Vahram Muratyan is a Paris based graphic designer who on an extended stay in New York was feeling a bit homesick and started to think about the similarities and differences, the pros and the cons, the yings and the yangs of the two great cities. The longing became a blog. The blog became a book, “Paris Versus New York, A Tally of Two Cities,” a collection of illustrations “dedicated to all lovers of Paris, of New York, and to those who are torn between the two.”
Vahram launched the French version of the book at the infamous Colette in Paris and for the U.S. launch he’ll be at The Standard, New York next week producing an installation in our shop. The debut and book signing is February 2nd at The Standard Shop (6-8pm) so stop by with your advanced copy for sale here.
But before he heads state side, M. Muratyan himself took a bit of time to answer some of our questions and finally get to the bottom of this whole Paris/New York thing.
Standard Culture: So, we’ll begin with a little Proust. What is your current state of mind?
Vahram Muratyan: Amused
What is your idea of perfect happiness?
Talk less. Do more.
What words or phrases do you most overuse?
En fait & actually.
Now the book. You call it Paris VERSUS New York and even though it is a friendly match, do you think there is bit of rivalry between the two?
I think invisible bridges exists between cities, especially those two. They complete each other. The rivalry can be obvious sometimes. What they offer can be appreciated differently, depending on your current mood. Cities are just like people. Sometimes you’re glad to meet again. Sometimes you wonder why the hell you are together.
Some one is visiting NYC and Paris for the first time but they can only do three things in each city. What would you pick?
In Paris, I would say walk along the Seine, get lost in the Marais (grab a falafel on Rue des Rosiers!) and get a great view of Paris from Beaubourg.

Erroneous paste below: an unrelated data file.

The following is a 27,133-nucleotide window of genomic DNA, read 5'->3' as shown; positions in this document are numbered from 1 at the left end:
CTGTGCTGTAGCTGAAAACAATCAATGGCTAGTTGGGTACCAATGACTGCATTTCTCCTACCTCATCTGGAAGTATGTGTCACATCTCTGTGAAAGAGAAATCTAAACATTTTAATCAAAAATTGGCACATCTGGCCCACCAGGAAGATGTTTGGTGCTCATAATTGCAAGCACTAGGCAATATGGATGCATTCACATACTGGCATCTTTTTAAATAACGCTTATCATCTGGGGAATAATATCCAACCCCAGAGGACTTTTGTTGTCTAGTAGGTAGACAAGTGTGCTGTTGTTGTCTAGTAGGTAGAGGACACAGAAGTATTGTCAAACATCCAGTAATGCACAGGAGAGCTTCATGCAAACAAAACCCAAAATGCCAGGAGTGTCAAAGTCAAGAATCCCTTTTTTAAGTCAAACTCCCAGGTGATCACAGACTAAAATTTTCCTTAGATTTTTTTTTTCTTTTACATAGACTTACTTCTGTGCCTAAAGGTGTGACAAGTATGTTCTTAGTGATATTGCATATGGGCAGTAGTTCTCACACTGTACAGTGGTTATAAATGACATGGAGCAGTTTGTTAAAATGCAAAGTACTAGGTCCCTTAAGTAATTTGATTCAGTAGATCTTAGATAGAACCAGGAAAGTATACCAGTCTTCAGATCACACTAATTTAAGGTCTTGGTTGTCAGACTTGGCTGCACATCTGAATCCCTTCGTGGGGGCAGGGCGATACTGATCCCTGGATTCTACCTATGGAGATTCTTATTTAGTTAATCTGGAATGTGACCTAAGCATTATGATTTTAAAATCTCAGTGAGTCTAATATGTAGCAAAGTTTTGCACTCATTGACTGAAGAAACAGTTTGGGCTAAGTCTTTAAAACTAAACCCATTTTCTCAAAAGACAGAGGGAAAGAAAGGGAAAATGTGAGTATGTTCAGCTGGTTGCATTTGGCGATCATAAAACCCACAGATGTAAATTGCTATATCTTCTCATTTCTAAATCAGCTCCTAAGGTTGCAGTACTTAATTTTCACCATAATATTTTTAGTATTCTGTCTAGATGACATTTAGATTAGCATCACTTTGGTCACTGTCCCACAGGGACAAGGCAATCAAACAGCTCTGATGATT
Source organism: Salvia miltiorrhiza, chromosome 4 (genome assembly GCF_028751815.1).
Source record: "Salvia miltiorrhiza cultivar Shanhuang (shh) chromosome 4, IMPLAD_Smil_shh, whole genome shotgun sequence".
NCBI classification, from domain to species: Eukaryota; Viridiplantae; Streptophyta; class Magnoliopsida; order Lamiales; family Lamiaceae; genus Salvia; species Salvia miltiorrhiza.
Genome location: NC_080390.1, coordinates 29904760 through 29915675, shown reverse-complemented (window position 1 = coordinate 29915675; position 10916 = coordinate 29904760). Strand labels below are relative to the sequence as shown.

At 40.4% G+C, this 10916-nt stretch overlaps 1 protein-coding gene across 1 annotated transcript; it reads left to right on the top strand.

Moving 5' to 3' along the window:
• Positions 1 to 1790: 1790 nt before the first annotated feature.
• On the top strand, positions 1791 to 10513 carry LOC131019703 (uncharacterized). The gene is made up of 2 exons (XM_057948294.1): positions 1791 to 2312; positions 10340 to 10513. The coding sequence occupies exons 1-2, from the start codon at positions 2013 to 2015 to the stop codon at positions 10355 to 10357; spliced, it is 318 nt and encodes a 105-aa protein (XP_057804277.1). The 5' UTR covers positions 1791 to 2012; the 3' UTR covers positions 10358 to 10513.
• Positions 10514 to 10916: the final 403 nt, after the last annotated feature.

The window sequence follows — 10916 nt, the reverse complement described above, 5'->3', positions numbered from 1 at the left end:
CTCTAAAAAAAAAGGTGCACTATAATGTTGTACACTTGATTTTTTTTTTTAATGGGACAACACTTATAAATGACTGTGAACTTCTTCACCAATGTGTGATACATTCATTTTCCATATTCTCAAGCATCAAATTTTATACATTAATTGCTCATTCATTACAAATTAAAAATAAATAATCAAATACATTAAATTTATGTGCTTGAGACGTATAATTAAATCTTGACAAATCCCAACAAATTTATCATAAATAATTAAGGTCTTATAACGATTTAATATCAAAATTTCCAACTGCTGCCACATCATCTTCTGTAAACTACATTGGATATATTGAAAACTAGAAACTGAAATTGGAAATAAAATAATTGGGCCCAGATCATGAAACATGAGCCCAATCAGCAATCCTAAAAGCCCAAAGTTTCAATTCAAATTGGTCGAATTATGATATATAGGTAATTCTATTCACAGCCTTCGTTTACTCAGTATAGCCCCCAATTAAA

Love falafel on Rosiers, although I always manage to forget they’re closed on Fridays. And New York?
In New York, I would say walk or run the Central Park Reservoir, tour the Metropolitan, stop at the Burger Joint on 57th Street, and promenade the Brooklyn Bridge to take in a bit of the skyline.
Even though the Burger Joint is in another hotel, we’ll let that one slide. So, who has the better metro? New York’s 24 hour, but often sporadic service or Paris‘ prompt, but limited (and often on strike) service?
Paris has a better deserved line, a LOT of stops, sometimes even too many! I love the pay-as-you-go on the MetroCard — I just can’t stand those “10-tickets” in Paris anymore.
Let’s talk about the design. Your book definitely has a mid-century vibe. Is this the style you most enjoy working in or did it just seem right for the idea?
It was a way of getting the simple messages even simpler. Sure, it can be seen as an homage to old advertising techniques, but primarily I wanted to convey a sense of warmth and a real positive mood.
What are your thoughts on the relationship between the word and the image? Is the wording inspired by the image or does the copy inspire the image? For example, I loved the Quasimodo and King Kong because I don’t think I would have ever thought to compare Notre Dame and The Empire State Building, but by connecting them through fiction it opens up all these different ways the two buildings speak to each other.
The whole Paris Versus New York project is about creating parallels and being surprised by linking two things from the cities, whatever the angle: the word or the place, the form or the color, the use or the meaning. The inspiration comes and goes on the paper.
Do you draw by hand or by computer? Both?
Words become sketches then computer is at the end of the process.
Just a few more random questions. What is your favorite font?
What were your last 3 Google Searches?
What hangs above your sofa?
A big mirror
Where would you like to live?
Somewhere I want to go … somewhere I don’t know … somewhere in Japan.
What is your motto?
Le pessimisme est d’humeur, l’optimisme est de volonté. Translation?
That’s a really hard one. Something like, pessimism is but a mood. Optimism is willed. That’s a sentiment I think any New Yorker or Parisian understands come January.